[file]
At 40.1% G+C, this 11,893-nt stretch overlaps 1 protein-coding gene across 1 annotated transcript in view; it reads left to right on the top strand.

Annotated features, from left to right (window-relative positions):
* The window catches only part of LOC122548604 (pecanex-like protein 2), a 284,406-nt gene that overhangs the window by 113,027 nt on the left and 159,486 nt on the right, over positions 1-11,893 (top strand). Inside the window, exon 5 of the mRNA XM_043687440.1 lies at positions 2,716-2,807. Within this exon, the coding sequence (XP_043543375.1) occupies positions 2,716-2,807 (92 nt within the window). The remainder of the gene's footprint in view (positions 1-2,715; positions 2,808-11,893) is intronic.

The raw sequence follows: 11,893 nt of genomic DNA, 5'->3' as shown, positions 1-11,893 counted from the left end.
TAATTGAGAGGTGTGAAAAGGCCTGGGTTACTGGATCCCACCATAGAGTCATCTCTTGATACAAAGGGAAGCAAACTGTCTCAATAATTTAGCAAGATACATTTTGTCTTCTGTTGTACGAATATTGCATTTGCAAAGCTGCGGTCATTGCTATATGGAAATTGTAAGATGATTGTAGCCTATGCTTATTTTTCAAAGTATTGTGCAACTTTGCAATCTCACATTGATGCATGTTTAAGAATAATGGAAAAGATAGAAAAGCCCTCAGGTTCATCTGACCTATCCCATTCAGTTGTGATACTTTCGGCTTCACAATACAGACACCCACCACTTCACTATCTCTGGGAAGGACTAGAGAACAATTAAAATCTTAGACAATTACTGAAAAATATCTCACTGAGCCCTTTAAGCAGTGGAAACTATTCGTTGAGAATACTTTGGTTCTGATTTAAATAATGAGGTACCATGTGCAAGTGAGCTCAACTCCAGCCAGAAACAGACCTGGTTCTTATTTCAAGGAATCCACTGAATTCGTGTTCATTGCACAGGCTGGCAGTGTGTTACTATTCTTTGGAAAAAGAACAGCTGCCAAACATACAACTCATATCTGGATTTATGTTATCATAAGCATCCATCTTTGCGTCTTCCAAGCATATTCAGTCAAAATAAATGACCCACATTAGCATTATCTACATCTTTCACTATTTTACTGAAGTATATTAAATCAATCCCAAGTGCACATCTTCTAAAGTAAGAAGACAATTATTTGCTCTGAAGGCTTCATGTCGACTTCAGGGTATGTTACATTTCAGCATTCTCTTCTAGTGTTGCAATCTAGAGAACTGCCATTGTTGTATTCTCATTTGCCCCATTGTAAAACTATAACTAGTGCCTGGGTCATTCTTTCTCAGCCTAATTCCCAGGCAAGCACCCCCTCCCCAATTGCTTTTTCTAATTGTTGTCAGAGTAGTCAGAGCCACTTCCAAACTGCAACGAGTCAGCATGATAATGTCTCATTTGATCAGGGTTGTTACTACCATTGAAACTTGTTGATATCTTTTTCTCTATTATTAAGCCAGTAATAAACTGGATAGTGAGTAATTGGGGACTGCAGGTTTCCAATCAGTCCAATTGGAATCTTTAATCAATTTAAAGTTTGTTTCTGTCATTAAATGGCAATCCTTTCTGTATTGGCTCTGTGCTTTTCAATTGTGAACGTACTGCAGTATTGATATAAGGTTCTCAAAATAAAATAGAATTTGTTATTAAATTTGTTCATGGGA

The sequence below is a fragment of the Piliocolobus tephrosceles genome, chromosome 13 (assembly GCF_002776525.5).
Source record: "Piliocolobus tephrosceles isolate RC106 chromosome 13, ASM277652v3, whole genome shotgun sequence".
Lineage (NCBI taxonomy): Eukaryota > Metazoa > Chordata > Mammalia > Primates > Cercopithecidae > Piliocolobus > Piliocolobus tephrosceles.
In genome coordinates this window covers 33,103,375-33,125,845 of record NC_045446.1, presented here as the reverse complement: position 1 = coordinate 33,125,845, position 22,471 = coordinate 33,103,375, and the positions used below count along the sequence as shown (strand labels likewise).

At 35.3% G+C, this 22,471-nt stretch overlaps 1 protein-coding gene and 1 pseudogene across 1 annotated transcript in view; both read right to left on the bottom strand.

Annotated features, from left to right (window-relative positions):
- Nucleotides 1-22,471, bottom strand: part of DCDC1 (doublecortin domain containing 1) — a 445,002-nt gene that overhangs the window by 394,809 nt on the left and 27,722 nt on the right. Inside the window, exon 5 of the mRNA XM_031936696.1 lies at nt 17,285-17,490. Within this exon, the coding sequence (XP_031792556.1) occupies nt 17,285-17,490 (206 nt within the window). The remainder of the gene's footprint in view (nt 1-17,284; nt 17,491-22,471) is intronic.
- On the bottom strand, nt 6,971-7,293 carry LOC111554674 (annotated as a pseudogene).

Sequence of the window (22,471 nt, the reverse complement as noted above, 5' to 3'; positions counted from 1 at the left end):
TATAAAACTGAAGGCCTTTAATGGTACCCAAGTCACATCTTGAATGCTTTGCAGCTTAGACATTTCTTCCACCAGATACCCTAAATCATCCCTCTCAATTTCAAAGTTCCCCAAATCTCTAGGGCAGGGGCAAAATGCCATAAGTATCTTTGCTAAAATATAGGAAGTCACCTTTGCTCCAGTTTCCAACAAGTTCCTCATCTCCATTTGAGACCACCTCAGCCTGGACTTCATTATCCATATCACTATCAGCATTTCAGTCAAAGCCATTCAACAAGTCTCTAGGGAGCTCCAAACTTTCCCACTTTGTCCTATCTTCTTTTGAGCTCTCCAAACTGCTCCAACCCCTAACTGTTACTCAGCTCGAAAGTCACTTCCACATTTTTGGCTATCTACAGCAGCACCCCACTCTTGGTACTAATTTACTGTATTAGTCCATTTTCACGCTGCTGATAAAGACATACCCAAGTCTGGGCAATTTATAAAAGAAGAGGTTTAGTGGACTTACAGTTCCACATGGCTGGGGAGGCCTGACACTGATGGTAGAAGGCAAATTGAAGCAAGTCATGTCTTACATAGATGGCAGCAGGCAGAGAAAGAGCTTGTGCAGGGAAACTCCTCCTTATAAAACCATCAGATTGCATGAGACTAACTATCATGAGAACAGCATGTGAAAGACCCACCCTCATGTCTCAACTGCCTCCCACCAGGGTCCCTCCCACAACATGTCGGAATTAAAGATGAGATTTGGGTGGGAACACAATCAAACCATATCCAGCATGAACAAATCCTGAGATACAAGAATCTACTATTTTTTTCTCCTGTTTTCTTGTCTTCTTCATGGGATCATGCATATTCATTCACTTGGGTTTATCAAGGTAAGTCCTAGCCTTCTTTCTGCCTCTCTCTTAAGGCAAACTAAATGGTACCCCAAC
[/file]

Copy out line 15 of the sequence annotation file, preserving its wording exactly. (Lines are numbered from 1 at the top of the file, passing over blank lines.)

TATAAAACTGAAGGCCTTTAATGGTACCCAAGTCACATCTTGAATGCTTTGCAGCTTAGACATTTCTTCCACCAGATACCCTAAATCATCCCTCTCAATTTCAAAGTTCCCCAAATCTCTAGGGCAGGGGCAAAATGCCATAAGTATCTTTGCTAAAATATAGGAAGTCACCTTTGCTCCAGTTTCCAACAAGTTCCTCATCTCCATTTGAGACCACCTCAGCCTGGACTTCATTATCCATATCACTATCAGCATTTCAGTCAAAGCCATTCAACAAGTCTCTAGGGAGCTCCAAACTTTCCCACTTTGTCCTATCTTCTTTTGAGCTCTCCAAACTGCTCCAACCCCTAACTGTTACTCAGCTCGAAAGTCACTTCCACATTTTTGGCTATCTACAGCAGCACCCCACTCTTGGTACTAATTTACTGTATTAGTCCATTTTCACGCTGCTGATAAAGACATACCCAAGTCTGGGCAATTTATAAAAGAAGAGGTTTAGTGGACTTACAGTTCCACATGGCTGGGGAGGCCTGACACTGATGGTAGAAGGCAAATTGAAGCAAGTCATGTCTTACATAGATGGCAGCAGGCAGAGAAAGAGCTTGTGCAGGGAAACTCCTCCTTATAAAACCATCAGATTGCATGAGACTAACTATCATGAGAACAGCATGTGAAAGACCCACCCTCATGTCTCAACTGCCTCCCACCAGGGTCCCTCCCACAACATGTCGGAATTAAAGATGAGATTTGGGTGGGAACACAATCAAACCATATCCAGCATGAACAAATCCTGAGATACAAGAATCTACTATTTTTTTCTCCTGTTTTCTTGTCTTCTTCATGGGATCATGCATATTCATTCACTTGGGTTTATCAAGGTAAGTCCTAGCCTTCTTTCTGCCTCTCTCTTAAGGCAAACTAAATGGTACCCCAAC